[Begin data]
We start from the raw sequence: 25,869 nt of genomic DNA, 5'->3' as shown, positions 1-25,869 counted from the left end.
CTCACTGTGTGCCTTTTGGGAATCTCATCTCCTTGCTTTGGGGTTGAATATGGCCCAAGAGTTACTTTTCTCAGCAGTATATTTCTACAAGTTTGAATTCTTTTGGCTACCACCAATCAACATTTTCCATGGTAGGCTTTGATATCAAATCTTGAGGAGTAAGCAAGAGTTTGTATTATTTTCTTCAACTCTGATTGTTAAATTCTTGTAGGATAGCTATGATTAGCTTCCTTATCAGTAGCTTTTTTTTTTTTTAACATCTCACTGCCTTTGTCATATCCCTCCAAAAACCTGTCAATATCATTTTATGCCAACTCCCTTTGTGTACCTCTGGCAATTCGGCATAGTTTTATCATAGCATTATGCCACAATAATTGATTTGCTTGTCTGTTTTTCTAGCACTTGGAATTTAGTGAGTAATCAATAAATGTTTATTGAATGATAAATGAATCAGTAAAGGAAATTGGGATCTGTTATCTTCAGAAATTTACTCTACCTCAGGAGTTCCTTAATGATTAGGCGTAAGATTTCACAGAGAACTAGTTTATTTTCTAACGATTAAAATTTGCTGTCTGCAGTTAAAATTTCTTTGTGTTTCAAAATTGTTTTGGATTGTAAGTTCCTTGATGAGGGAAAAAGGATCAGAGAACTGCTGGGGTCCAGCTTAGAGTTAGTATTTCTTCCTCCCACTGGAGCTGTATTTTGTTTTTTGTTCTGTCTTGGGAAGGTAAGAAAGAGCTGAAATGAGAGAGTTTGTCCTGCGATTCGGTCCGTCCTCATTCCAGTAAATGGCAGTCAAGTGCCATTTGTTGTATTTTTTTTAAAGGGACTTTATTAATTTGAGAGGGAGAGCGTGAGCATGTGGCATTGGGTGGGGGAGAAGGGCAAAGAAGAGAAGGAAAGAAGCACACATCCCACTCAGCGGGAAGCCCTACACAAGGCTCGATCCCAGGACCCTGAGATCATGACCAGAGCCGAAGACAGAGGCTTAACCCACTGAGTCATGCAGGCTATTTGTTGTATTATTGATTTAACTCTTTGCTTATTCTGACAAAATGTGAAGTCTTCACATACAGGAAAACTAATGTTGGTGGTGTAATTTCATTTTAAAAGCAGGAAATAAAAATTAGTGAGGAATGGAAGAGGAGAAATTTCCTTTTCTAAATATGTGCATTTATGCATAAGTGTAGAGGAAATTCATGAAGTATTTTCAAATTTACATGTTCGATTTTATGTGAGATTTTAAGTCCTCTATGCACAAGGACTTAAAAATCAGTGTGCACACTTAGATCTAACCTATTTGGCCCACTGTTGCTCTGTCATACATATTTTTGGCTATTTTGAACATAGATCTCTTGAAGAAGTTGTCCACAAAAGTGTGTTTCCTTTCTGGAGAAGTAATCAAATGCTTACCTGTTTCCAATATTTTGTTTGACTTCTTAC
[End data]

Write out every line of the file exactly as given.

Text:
We start from the raw sequence: 25,869 nt of genomic DNA, 5'->3' as shown, positions 1-25,869 counted from the left end.
CTCACTGTGTGCCTTTTGGGAATCTCATCTCCTTGCTTTGGGGTTGAATATGGCCCAAGAGTTACTTTTCTCAGCAGTATATTTCTACAAGTTTGAATTCTTTTGGCTACCACCAATCAACATTTTCCATGGTAGGCTTTGATATCAAATCTTGAGGAGTAAGCAAGAGTTTGTATTATTTTCTTCAACTCTGATTGTTAAATTCTTGTAGGATAGCTATGATTAGCTTCCTTATCAGTAGCTTTTTTTTTTTTTAACATCTCACTGCCTTTGTCATATCCCTCCAAAAACCTGTCAATATCATTTTATGCCAACTCCCTTTGTGTACCTCTGGCAATTCGGCATAGTTTTATCATAGCATTATGCCACAATAATTGATTTGCTTGTCTGTTTTTCTAGCACTTGGAATTTAGTGAGTAATCAATAAATGTTTATTGAATGATAAATGAATCAGTAAAGGAAATTGGGATCTGTTATCTTCAGAAATTTACTCTACCTCAGGAGTTCCTTAATGATTAGGCGTAAGATTTCACAGAGAACTAGTTTATTTTCTAACGATTAAAATTTGCTGTCTGCAGTTAAAATTTCTTTGTGTTTCAAAATTGTTTTGGATTGTAAGTTCCTTGATGAGGGAAAAAGGATCAGAGAACTGCTGGGGTCCAGCTTAGAGTTAGTATTTCTTCCTCCCACTGGAGCTGTATTTTGTTTTTTGTTCTGTCTTGGGAAGGTAAGAAAGAGCTGAAATGAGAGAGTTTGTCCTGCGATTCGGTCCGTCCTCATTCCAGTAAATGGCAGTCAAGTGCCATTTGTTGTATTTTTTTTAAAGGGACTTTATTAATTTGAGAGGGAGAGCGTGAGCATGTGGCATTGGGTGGGGGAGAAGGGCAAAGAAGAGAAGGAAAGAAGCACACATCCCACTCAGCGGGAAGCCCTACACAAGGCTCGATCCCAGGACCCTGAGATCATGACCAGAGCCGAAGACAGAGGCTTAACCCACTGAGTCATGCAGGCTATTTGTTGTATTATTGATTTAACTCTTTGCTTATTCTGACAAAATGTGAAGTCTTCACATACAGGAAAACTAATGTTGGTGGTGTAATTTCATTTTAAAAGCAGGAAATAAAAATTAGTGAGGAATGGAAGAGGAGAAATTTCCTTTTCTAAATATGTGCATTTATGCATAAGTGTAGAGGAAATTCATGAAGTATTTTCAAATTTACATGTTCGATTTTATGTGAGATTTTAAGTCCTCTATGCACAAGGACTTAAAAATCAGTGTGCACACTTAGATCTAACCTATTTGGCCCACTGTTGCTCTGTCATACATATTTTTGGCTATTTTGAACATAGATCTCTTGAAGAAGTTGTCCACAAAAGTGTGTTTCCTTTCTGGAGAAGTAATCAAATGCTTACCTGTTTCCAATATTTTGTTTGACTTCTTAC